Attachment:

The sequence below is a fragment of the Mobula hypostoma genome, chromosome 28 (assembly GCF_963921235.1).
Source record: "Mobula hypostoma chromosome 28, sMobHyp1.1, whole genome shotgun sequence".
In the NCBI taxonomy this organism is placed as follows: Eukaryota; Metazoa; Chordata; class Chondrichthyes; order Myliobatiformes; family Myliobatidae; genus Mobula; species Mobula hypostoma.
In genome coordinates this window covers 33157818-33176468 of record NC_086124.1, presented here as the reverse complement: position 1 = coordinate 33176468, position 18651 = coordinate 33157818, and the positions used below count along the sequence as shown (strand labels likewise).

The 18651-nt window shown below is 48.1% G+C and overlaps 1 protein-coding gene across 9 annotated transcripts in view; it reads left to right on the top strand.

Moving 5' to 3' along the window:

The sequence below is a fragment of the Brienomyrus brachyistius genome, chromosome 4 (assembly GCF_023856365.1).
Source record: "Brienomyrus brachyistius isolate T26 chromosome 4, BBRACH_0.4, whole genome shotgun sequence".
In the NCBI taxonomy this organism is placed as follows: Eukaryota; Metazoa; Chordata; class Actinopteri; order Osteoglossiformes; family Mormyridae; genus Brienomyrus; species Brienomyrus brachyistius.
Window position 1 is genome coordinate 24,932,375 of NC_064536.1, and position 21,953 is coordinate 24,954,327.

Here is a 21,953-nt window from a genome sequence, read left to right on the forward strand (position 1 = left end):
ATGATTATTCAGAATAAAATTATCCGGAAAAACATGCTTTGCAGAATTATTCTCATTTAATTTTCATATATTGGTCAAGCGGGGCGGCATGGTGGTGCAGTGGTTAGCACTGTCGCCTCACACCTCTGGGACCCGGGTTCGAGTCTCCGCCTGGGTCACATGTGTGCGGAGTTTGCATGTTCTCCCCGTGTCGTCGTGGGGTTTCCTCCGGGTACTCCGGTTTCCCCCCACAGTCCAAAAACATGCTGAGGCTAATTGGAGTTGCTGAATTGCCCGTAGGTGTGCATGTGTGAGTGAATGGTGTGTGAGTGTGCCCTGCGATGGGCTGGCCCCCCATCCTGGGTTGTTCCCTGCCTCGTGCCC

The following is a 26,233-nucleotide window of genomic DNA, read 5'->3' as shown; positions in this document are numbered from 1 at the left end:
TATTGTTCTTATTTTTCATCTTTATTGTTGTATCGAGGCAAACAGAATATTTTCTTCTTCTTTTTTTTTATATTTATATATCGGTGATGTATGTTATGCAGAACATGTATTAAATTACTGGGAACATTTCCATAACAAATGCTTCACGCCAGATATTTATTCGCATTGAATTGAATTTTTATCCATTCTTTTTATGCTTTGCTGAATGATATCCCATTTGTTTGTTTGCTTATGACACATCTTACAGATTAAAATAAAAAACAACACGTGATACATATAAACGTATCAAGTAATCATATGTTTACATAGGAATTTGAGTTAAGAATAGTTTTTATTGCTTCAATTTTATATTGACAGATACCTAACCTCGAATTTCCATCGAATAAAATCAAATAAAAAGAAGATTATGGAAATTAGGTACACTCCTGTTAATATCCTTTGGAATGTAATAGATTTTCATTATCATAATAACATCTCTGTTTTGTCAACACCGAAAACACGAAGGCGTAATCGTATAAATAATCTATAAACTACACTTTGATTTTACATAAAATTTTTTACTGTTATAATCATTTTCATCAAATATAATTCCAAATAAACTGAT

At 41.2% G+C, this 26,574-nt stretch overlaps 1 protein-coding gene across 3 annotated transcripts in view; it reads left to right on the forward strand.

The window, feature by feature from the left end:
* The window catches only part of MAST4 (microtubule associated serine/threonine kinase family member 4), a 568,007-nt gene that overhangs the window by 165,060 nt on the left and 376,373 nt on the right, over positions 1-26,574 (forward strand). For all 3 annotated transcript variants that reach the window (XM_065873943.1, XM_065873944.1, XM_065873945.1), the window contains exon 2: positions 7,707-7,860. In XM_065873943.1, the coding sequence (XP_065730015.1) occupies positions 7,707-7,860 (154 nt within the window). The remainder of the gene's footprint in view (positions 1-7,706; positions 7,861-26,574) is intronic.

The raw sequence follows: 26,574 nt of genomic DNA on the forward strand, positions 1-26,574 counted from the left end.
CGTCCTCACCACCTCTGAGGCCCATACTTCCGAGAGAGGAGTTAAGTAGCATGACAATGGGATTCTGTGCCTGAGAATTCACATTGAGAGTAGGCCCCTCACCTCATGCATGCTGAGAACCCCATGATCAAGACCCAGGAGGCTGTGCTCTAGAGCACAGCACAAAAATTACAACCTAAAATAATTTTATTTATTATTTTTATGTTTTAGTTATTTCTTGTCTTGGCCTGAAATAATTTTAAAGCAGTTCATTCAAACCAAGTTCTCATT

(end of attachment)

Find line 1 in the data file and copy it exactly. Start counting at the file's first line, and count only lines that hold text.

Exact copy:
The sequence below is a fragment of the Mobula hypostoma genome, chromosome 28 (assembly GCF_963921235.1).